Setting so few rules, and leaving the criteria for winning, open to interpretation, made this challenge ooze with such potential! Now having gained such great insight experiencing these possibilities, outside of bragging rights, What comes next? The reflections made on the how/why things could have been done more efficiently, or with different outcomes, is already scattered in all the blogging. What would make this challenge as enjoyable to participate in again? The time involved in advanced preparation and participation in the challenge, were considerable. If you were repeating the competition again, how might you three remain challenged? Would you find it more challenging inviting in more competitors, or changing the parameters?
The necessity to work within the confines of something, are often the friction that sparks ingenuity. What if, on a similar challenge,family travel were considered? Sleeping on public transport or in airports while traveling as a single adult is one thing, but what if you were traveling as a single adult with a child, or two? Could this challenge have happened with 120k & 1200$ for a single parent as example? What if everyone had 40k each from Amex, Citi, Chase & 400$? What about a couple with a elderly parent, OR/& a single parent with two school aged children OR/& three HS friends/Uni roommates, 20 years later? OR What if the travel had to occur during the holidays? Seeing how far you could get during a universally harder time to travel, like school holidays is truly an ongoing challenge for many people. With resources 1.5x or 2x, more, if you only had 1-2 total days to sandwich, Thanksgiving, Christmas or February break, could it be done? Opening up possibilities with such, “what if” questions could make this challenge varied and repeatable, with all the same potential to open up new insight. Were any of these variables ones that you guys considered while traveling? Is there enough engagement to warrant another such challenge in the future?
At its heart, by investigating potential and sharing your various processes; approaches, experience, expertise, and navigational skills, your teaching of others has absolutely made your audience the winner of this challenge! Gentlemen all the thought, time and consideration you put into this was inspiring & greatly appreciated!
This was absolutely fantastic. I voted for Greg but VeRY thin margin. I believe this should be done once a year as a FM tradition. The distances and the content of the trips were all champions in their own right. Experienced or not, they deserve beaucoup kudos for doing this for US!!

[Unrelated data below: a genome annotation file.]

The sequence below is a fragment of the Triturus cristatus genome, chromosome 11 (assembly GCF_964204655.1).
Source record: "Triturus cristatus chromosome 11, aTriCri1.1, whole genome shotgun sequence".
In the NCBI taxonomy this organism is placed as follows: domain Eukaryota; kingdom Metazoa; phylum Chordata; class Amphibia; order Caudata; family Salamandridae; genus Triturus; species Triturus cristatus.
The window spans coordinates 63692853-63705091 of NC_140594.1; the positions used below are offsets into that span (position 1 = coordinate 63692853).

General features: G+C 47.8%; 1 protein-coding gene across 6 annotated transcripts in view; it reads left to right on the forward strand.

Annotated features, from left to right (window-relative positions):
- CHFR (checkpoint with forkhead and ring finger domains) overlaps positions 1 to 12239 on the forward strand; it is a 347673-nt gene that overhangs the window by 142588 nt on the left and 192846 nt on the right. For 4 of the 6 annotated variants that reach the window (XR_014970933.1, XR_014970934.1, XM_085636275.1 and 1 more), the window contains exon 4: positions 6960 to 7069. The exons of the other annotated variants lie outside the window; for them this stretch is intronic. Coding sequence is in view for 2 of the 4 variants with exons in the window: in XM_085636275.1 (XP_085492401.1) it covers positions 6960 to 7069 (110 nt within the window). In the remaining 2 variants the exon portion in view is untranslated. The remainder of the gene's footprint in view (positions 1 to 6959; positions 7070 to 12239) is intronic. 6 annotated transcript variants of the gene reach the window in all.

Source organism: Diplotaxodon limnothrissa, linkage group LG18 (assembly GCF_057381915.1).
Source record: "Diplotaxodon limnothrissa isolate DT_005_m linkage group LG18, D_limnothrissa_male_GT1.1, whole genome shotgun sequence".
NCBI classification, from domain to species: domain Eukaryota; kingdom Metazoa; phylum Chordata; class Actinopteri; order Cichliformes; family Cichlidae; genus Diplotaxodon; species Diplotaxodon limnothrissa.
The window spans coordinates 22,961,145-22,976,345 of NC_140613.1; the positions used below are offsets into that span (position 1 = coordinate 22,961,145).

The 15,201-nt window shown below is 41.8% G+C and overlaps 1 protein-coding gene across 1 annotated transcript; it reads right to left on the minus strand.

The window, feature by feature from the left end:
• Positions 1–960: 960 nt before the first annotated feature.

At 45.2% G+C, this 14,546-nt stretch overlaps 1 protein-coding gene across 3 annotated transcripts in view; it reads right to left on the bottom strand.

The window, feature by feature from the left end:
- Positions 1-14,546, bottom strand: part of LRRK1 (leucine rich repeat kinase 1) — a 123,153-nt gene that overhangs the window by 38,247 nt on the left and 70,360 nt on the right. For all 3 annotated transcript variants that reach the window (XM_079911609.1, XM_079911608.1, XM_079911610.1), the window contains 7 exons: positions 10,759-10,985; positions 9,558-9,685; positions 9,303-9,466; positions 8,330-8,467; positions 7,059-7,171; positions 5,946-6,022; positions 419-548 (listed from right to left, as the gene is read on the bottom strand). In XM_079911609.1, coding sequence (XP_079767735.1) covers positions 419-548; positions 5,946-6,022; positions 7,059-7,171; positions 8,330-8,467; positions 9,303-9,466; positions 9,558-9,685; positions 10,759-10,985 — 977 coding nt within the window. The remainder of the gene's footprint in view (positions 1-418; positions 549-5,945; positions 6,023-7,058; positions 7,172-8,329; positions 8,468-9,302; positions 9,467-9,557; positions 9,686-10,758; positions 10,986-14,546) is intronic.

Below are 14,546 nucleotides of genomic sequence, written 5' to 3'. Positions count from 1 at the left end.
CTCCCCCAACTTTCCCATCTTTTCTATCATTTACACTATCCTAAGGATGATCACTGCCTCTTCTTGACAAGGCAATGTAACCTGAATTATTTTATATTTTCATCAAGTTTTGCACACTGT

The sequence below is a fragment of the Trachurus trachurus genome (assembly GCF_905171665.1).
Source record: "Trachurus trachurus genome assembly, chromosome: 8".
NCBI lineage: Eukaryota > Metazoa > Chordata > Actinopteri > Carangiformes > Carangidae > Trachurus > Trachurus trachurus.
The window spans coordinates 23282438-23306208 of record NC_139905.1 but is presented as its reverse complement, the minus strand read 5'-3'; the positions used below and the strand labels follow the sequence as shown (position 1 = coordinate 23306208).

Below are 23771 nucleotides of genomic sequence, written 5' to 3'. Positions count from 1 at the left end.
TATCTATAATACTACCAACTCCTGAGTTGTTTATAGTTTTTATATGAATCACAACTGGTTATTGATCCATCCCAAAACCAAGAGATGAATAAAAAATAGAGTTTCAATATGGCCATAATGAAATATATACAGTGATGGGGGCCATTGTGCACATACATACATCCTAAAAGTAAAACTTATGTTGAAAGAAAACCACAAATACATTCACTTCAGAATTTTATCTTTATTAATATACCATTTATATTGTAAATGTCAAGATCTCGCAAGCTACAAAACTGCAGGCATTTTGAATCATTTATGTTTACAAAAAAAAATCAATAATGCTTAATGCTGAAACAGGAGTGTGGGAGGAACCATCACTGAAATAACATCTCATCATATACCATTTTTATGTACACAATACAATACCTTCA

Greg’s excursionist trick was what tipped the scale for me. I was never interested un United before. Now I will add that to my arsenal in the future.
Thank you all. And I would like to see this as an annual challenge.
I absolutely believe this is a “no loser” result, and I initially thought this was the goofiest idea yet, but it is an illustration of how different each one of us interprets the joys and challenges of travel. Sometimes it is about the distance, sometimes it is about the experience.
Greg, though, impressed me by his willingness to jump outside our usual comfort zone.
Either way, thank you for a fun, fun challenge.
First of all, kudos to all 3 of you for attempting this and know that I avidly followed along every step of your travels!! I enjoyed the sharing of both FF tips and destination options (can’t wait to search for my own trolls!). I do, however, have to admit a tiny bit of sadness/irritation that you all actually failed the true intent of the challenge: Greg spent 40,811 miles, Steven transferred all his points into cash, and Nick just plain blew the budget. I was so looking forward to learning great TY options to sway me down that CC path or how you maximized UR/MR points for successful economy redemptions which could have have helped families stretch their miles further because not all readers redeem points for aspirational travel or F/J flights. IMHO, Steven is the only one that did not use more than 40k/$400, so he should be the default winner. He went the farthest, saw the most, and stayed within budget…heck, he is the only one that even went round trip! I would love to see a rematch with you all adhering to not just the rules, but the intent of the challenge.
Great post u Looked and Checked ..Greg overspent as Nick and Steve used cash !! TY points are Great I have 5 (5 used too) one ways on United and to change $50 by Singapore points ..I’m pro nothing just what works for that person’s trip @ that time .